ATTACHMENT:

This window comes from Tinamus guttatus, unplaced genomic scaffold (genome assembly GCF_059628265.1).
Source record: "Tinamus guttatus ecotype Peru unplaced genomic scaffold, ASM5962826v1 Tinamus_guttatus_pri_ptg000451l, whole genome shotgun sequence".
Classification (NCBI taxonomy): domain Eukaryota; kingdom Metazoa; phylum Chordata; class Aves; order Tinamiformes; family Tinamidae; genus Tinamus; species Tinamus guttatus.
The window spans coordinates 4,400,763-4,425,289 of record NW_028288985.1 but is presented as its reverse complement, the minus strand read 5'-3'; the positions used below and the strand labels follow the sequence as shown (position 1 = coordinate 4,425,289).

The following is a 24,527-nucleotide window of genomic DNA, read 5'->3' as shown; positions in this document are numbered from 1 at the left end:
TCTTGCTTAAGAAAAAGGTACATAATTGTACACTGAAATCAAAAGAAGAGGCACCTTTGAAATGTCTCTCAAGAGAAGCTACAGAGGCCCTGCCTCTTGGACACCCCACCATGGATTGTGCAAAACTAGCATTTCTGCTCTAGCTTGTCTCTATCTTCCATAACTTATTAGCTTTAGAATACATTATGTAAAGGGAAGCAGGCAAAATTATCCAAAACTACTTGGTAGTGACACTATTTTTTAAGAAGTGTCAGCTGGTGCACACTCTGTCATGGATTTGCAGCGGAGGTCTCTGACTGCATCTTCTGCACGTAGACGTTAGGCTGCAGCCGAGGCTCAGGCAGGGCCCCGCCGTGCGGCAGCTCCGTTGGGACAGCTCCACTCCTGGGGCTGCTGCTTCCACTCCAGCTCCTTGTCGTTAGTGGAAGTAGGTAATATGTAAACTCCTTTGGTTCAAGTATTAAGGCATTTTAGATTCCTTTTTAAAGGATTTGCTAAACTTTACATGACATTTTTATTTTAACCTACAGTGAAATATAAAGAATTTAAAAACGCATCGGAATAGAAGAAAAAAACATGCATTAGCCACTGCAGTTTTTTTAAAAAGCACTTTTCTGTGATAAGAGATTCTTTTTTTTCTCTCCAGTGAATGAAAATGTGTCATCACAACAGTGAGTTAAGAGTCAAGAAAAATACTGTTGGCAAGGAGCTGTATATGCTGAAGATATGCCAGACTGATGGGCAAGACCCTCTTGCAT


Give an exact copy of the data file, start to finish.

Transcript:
This window comes from Tinamus guttatus, unplaced genomic scaffold (genome assembly GCF_059628265.1).
Source record: "Tinamus guttatus ecotype Peru unplaced genomic scaffold, ASM5962826v1 Tinamus_guttatus_pri_ptg000451l, whole genome shotgun sequence".
Classification (NCBI taxonomy): domain Eukaryota; kingdom Metazoa; phylum Chordata; class Aves; order Tinamiformes; family Tinamidae; genus Tinamus; species Tinamus guttatus.
The window spans coordinates 4,400,763-4,425,289 of record NW_028288985.1 but is presented as its reverse complement, the minus strand read 5'-3'; the positions used below and the strand labels follow the sequence as shown (position 1 = coordinate 4,425,289).

The following is a 24,527-nucleotide window of genomic DNA, read 5'->3' as shown; positions in this document are numbered from 1 at the left end:
TCTTGCTTAAGAAAAAGGTACATAATTGTACACTGAAATCAAAAGAAGAGGCACCTTTGAAATGTCTCTCAAGAGAAGCTACAGAGGCCCTGCCTCTTGGACACCCCACCATGGATTGTGCAAAACTAGCATTTCTGCTCTAGCTTGTCTCTATCTTCCATAACTTATTAGCTTTAGAATACATTATGTAAAGGGAAGCAGGCAAAATTATCCAAAACTACTTGGTAGTGACACTATTTTTTAAGAAGTGTCAGCTGGTGCACACTCTGTCATGGATTTGCAGCGGAGGTCTCTGACTGCATCTTCTGCACGTAGACGTTAGGCTGCAGCCGAGGCTCAGGCAGGGCCCCGCCGTGCGGCAGCTCCGTTGGGACAGCTCCACTCCTGGGGCTGCTGCTTCCACTCCAGCTCCTTGTCGTTAGTGGAAGTAGGTAATATGTAAACTCCTTTGGTTCAAGTATTAAGGCATTTTAGATTCCTTTTTAAAGGATTTGCTAAACTTTACATGACATTTTTATTTTAACCTACAGTGAAATATAAAGAATTTAAAAACGCATCGGAATAGAAGAAAAAAACATGCATTAGCCACTGCAGTTTTTTTAAAAAGCACTTTTCTGTGATAAGAGATTCTTTTTTTTCTCTCCAGTGAATGAAAATGTGTCATCACAACAGTGAGTTAAGAGTCAAGAAAAATACTGTTGGCAAGGAGCTGTATATGCTGAAGATATGCCAGACTGATGGGCAAGACCCTCTTGCAT